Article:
Individuals who were in foster care experience higher rates of physical and psychiatric morbidity than the general population and suffer from not being able to trust and that can lead to placements breaking down. In a study of adults who were in foster care in Oregon andWashington state, they were found to have double the incidence of depression, 20% as compared to 10% and were found to have a higher rate of post-traumatic stress disorder (PTSD) than combat veterans with 25% of those studied having PTSD. Children in foster care have a higher probability of having Attention Deficit Hyperactivity Disorder, and deficits in executive functioning, anxiety as well as other developmental problems. These children experience higher degrees of incarceration, poverty, homelessness, and suicide. Recent studies in the U.S. suggest that foster care placements are more detrimental to children than remaining in a troubled home.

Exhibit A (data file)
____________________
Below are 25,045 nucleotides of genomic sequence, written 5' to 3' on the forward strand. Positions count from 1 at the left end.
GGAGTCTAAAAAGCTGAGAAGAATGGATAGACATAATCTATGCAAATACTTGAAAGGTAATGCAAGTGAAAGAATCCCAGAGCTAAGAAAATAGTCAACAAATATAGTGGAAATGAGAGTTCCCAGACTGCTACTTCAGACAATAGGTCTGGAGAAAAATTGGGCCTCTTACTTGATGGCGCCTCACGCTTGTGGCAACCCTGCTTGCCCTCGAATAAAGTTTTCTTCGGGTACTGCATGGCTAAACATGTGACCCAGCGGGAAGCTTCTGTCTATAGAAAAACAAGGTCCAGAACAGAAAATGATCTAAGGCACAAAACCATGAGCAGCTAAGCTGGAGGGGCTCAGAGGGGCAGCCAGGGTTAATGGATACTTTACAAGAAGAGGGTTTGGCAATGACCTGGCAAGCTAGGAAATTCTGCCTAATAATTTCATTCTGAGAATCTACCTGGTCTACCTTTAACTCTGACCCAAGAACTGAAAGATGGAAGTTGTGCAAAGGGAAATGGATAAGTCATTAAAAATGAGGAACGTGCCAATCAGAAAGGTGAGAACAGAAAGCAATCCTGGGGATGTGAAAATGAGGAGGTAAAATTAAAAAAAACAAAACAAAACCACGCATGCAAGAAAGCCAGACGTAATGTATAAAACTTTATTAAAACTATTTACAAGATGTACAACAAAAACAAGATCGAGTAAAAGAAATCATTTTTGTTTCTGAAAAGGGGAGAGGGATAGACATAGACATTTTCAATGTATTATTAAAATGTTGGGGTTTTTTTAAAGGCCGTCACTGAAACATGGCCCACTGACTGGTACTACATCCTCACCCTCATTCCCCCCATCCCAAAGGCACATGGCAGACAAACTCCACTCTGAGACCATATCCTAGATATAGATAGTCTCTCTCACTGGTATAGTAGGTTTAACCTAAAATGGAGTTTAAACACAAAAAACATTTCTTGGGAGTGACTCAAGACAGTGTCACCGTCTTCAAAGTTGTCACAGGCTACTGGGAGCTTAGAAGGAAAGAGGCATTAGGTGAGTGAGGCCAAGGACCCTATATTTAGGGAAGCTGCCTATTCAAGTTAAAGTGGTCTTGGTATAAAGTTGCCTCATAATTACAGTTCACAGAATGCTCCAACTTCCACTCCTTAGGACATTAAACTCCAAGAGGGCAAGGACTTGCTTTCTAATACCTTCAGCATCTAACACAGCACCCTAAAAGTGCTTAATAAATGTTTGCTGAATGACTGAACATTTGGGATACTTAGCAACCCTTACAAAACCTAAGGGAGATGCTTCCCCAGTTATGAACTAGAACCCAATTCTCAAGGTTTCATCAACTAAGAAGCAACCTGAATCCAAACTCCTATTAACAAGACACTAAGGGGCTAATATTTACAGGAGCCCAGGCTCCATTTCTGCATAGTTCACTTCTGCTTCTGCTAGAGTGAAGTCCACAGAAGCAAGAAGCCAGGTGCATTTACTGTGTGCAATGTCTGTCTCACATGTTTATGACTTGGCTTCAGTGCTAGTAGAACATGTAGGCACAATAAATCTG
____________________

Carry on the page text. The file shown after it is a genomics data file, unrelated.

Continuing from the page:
Foster care has been shown in various studies to have deleterious consequences on the physical health and mental wellbeing of those who were in foster care. Many children enter foster care at a very young age, a period where the development of mental and psychological processes are at one of their critical peaks. The human brain doesn’t fully develop until approximately the age of 25, and one of the most critical periods of brain development occurs in the first 3–4 years. The processes that govern the development of personality traits, stress response and cognitive skills are formed during this period. The developing brain is directly influenced by negative environmental factors including lack of stimulation due to emotional neglect, poor nutrition, exposure to violence in the home environment and child abuse.